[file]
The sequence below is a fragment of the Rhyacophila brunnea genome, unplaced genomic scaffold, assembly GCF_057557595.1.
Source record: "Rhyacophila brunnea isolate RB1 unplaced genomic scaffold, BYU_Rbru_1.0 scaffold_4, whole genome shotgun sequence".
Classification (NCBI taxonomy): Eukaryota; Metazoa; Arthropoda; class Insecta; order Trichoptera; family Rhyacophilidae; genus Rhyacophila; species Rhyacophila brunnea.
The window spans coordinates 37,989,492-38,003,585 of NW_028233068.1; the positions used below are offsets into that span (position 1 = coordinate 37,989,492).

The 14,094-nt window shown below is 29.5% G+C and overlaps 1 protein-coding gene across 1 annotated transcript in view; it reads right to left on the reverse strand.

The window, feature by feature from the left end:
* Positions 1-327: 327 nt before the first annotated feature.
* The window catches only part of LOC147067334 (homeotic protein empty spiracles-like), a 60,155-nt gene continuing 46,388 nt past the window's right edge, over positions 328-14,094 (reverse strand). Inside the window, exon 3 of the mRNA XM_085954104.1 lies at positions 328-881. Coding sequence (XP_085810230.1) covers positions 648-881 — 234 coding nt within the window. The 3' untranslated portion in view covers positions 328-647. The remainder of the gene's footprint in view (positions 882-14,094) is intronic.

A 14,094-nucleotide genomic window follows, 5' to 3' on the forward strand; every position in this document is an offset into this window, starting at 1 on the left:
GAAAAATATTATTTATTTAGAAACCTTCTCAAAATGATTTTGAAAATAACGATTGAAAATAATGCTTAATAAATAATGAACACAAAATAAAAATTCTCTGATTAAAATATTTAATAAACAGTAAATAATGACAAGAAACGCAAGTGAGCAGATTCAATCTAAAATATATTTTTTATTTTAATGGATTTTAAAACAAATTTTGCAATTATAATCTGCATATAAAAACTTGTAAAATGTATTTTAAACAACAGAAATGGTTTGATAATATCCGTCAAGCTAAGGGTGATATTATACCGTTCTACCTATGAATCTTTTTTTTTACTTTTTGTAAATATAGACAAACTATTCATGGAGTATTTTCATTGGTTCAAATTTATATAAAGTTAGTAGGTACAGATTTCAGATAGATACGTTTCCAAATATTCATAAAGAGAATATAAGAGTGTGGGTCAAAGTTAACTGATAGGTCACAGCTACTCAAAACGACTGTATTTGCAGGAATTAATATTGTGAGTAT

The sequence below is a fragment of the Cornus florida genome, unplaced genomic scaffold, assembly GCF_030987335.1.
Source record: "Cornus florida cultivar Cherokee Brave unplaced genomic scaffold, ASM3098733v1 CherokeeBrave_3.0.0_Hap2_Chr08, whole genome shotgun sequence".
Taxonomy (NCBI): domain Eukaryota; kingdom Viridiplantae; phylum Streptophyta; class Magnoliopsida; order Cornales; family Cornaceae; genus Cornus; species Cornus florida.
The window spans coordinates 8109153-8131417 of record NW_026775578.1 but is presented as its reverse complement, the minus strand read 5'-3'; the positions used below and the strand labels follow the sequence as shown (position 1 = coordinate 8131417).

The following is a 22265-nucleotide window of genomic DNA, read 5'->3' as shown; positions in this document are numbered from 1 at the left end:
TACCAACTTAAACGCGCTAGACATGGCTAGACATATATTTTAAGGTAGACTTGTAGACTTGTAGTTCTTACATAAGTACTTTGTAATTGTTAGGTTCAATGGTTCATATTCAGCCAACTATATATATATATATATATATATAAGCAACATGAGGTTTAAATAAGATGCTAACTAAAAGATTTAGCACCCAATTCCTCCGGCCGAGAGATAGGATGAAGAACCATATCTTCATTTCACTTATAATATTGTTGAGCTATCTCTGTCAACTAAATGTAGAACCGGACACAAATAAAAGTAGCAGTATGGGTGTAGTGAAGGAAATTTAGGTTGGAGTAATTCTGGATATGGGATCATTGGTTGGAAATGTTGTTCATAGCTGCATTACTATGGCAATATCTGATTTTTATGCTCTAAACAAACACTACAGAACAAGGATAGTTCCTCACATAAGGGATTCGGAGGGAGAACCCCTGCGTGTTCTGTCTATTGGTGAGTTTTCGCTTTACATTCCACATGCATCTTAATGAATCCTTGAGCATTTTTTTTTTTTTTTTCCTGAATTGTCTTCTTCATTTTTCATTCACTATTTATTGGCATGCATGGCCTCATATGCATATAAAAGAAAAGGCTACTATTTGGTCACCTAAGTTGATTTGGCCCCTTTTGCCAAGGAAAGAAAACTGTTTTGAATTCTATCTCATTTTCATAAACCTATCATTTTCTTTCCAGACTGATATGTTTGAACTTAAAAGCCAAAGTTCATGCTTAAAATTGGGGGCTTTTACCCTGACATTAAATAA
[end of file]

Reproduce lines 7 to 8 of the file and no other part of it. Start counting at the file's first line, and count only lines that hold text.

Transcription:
* Positions 1-327: 327 nt before the first annotated feature.
* The window catches only part of LOC147067334 (homeotic protein empty spiracles-like), a 60,155-nt gene continuing 46,388 nt past the window's right edge, over positions 328-14,094 (reverse strand). Inside the window, exon 3 of the mRNA XM_085954104.1 lies at positions 328-881. Coding sequence (XP_085810230.1) covers positions 648-881 — 234 coding nt within the window. The 3' untranslated portion in view covers positions 328-647. The remainder of the gene's footprint in view (positions 882-14,094) is intronic.